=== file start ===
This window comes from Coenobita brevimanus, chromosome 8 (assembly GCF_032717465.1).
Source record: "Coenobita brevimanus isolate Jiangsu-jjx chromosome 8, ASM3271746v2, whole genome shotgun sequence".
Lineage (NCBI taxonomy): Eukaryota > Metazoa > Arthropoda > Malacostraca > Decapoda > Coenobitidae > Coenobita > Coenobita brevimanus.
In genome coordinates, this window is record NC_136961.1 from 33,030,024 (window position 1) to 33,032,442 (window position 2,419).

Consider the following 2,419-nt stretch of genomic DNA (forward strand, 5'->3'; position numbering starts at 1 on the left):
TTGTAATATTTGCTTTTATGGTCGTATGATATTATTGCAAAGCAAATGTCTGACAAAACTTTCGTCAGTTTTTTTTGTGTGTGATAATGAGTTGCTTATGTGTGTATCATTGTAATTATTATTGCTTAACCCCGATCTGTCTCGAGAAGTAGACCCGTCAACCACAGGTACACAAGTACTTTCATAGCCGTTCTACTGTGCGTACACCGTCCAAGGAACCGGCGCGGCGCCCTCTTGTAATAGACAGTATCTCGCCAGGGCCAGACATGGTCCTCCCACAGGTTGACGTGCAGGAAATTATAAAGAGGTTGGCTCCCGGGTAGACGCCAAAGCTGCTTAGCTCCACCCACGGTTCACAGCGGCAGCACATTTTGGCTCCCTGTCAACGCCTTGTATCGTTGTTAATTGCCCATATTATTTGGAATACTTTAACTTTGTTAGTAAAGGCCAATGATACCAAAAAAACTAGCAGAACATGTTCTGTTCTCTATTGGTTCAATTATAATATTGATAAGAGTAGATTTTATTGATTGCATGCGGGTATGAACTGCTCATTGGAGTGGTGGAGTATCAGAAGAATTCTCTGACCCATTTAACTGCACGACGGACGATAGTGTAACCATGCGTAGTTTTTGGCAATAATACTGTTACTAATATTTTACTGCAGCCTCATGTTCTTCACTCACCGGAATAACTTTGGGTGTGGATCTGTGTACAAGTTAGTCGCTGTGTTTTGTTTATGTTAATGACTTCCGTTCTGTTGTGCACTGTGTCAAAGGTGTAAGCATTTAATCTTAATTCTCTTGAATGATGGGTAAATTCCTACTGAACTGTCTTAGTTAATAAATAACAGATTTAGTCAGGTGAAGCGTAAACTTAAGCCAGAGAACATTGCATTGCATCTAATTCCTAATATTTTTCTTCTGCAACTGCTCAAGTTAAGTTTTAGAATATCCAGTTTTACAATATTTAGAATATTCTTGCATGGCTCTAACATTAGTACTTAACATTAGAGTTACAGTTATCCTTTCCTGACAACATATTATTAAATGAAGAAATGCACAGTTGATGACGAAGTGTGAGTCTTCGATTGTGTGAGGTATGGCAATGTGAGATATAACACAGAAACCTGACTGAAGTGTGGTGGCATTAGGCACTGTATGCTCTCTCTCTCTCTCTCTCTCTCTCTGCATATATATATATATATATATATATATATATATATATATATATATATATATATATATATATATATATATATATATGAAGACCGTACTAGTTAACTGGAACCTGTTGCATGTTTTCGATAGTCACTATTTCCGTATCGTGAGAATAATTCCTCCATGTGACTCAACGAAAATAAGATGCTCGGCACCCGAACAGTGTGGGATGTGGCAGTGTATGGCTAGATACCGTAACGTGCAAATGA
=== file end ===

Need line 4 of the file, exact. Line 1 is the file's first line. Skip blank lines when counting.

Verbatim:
In genome coordinates, this window is record NC_136961.1 from 33,030,024 (window position 1) to 33,032,442 (window position 2,419).